D Very Low Any estimate of effect is very uncertain
Expert Opinion No direct research evidence One or more studies with very severe limitations


Source: GRADE (Grading of Recommendations Assessment, Development and Evaluation) Working Group 2007 1 (modified by the EBM Guidelines Editorial Team)


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CEBM

Centre for Evidence-Based Medicine, Oxford For the most up-to-date levels of evidence, see www.cebm.net/?o=1025

Therapy/Prevention/Etiology/Harm
1a Systematic reviews (with homogeneity ) of randomized controlled trials
1a- Systematic review of randomized trials displaying worrisome heterogeneity
1b Individual randomized controlled trials (with narrow confidence interval)
1b- Individual randomized controlled trials (with a wide confidence interval)
1c All or none randomized controlled trials
2a Systematic reviews (with homogeneity) of cohort studies
2a- Systematic reviews of cohort studies displaying worrisome heterogeneity
2b Individual cohort study or low quality randomized controlled trials (<80% follow-up)
2b- Individual cohort study or low quality randomized controlled trials (<80% follow-up / wide confidence interval)
2c 'Outcomes' Research; ecological studies
3a Systematic review (with homogeneity) of case-control studies
3a- Systematic review of case-control studies with worrisome heterogeneity
3b Individual case-control study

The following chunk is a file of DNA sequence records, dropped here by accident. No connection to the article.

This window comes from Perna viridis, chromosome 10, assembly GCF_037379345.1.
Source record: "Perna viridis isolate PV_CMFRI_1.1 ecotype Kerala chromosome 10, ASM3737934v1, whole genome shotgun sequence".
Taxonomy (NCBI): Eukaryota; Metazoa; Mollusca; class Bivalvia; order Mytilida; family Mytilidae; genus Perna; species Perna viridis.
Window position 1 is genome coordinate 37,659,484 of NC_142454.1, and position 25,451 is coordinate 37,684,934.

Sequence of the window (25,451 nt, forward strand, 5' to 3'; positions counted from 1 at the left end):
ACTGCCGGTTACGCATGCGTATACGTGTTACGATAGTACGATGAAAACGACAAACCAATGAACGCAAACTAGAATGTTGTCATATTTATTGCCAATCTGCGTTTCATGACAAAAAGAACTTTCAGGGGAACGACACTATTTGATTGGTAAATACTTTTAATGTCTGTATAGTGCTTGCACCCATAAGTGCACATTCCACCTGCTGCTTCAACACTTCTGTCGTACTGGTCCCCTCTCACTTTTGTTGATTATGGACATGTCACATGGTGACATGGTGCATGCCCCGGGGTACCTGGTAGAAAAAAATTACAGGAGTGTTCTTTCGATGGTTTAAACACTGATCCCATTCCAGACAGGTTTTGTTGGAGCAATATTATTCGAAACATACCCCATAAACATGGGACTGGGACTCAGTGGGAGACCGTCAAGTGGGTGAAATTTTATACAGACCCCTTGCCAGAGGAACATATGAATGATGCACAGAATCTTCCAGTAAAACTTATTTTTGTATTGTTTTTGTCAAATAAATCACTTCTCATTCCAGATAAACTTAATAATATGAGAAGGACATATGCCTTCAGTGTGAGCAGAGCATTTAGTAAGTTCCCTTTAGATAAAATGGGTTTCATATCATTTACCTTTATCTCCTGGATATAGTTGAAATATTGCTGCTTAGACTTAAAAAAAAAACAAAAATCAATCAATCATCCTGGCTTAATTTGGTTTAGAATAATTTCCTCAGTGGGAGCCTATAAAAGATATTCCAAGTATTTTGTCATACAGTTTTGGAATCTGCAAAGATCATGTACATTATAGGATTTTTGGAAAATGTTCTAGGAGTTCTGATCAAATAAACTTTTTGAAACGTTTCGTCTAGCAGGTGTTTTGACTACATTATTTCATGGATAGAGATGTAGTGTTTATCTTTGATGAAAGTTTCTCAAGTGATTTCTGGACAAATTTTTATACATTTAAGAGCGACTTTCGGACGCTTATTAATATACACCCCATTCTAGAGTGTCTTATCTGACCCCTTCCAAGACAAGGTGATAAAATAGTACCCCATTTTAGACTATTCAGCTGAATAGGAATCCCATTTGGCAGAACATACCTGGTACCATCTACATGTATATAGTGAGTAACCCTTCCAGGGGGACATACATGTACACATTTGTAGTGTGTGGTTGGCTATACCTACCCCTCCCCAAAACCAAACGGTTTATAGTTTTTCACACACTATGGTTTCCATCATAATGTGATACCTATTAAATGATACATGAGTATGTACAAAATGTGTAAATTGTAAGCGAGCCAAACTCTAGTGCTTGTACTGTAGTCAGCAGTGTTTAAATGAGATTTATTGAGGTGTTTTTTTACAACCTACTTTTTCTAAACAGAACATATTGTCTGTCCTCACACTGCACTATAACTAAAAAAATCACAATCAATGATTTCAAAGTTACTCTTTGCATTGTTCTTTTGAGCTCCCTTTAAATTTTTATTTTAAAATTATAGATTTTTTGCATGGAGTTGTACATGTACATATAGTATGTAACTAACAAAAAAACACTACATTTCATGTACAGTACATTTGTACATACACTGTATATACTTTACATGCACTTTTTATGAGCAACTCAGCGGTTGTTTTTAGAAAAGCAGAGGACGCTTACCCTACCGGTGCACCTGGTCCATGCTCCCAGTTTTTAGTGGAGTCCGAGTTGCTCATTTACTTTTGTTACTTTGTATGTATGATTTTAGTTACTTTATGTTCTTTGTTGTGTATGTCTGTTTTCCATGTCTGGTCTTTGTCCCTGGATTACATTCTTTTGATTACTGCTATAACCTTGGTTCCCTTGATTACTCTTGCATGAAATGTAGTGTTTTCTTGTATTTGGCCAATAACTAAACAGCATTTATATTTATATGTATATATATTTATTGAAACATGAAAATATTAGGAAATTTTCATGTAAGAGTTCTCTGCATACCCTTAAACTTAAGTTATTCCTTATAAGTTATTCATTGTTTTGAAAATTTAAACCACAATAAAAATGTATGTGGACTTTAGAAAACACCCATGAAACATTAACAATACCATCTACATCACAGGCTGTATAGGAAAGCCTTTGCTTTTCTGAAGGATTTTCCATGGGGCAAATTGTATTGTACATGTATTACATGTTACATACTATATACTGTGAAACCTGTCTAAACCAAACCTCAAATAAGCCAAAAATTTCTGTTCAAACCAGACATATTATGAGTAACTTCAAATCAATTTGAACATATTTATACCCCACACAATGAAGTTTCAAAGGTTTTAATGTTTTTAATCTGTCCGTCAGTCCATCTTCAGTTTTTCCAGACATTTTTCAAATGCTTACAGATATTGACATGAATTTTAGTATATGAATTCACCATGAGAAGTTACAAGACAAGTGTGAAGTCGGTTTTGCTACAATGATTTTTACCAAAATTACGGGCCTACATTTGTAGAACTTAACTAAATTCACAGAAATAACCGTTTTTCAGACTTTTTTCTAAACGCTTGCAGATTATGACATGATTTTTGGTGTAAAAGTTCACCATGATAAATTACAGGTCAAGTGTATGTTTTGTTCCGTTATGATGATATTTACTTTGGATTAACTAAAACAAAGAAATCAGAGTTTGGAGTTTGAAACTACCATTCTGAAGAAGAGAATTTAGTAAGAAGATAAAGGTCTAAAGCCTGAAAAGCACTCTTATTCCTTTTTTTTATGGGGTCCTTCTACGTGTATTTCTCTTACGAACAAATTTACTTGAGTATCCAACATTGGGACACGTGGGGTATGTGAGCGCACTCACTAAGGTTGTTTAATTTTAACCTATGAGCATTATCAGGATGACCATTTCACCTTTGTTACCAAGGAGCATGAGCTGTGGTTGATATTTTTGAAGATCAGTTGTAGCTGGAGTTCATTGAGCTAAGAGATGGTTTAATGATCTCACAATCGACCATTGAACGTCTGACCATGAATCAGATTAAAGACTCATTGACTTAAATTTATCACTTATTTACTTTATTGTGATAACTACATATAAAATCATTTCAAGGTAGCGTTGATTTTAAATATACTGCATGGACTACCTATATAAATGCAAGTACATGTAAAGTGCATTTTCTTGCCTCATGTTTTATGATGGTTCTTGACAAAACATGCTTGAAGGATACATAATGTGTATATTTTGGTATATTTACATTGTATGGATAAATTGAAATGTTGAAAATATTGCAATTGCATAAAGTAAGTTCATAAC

4 Case-series (and poor quality cohort and case-control studies)
5 Expert opinion without explicit critical appraisal, or based on physiology, bench research or 'first principles'
Diagnosis
1a Systematic review (with homogeneity) of Level 1 diagnostic studies; or a clinical rule validated on a test set.
1a- Systematic review of Level 1 diagnostic studies displaying worrisome heterogeneity
1b Independent blind comparison of an appropriate spectrum of consecutive patients, all of whom have undergone both the diagnostic test and the reference standard; or a clinical decision rule not validated on a second set of patients
1c Absolute SpPins And SnNouts (An Absolute SpPin is a diagnostic finding whose Specificity is so high that a Positive result rules-in the diagnosis. An Absolute SnNout is a diagnostic finding whose Sensitivity is so high that a Negative result rules-out the diagnosis).
2a Systematic review (with homogeneity) of Level >2 diagnostic studies
2a Systematic review of Level >2 diagnostic studies displaying worrisome heterogeneity
2b Any of 1)independent blind or objective comparison; 2)study performed in a set of non-consecutive patients, or confined to a narrow spectrum of study individuals (or both) all of whom have undergone both the diagnostic test and the reference standard; 3) a diagnostic clinical rule not validated in a test set.
3a Systematic review (with homogeneity) of case-control studies
3a Systematic review of case-control studies displaying worrisome heterogeneity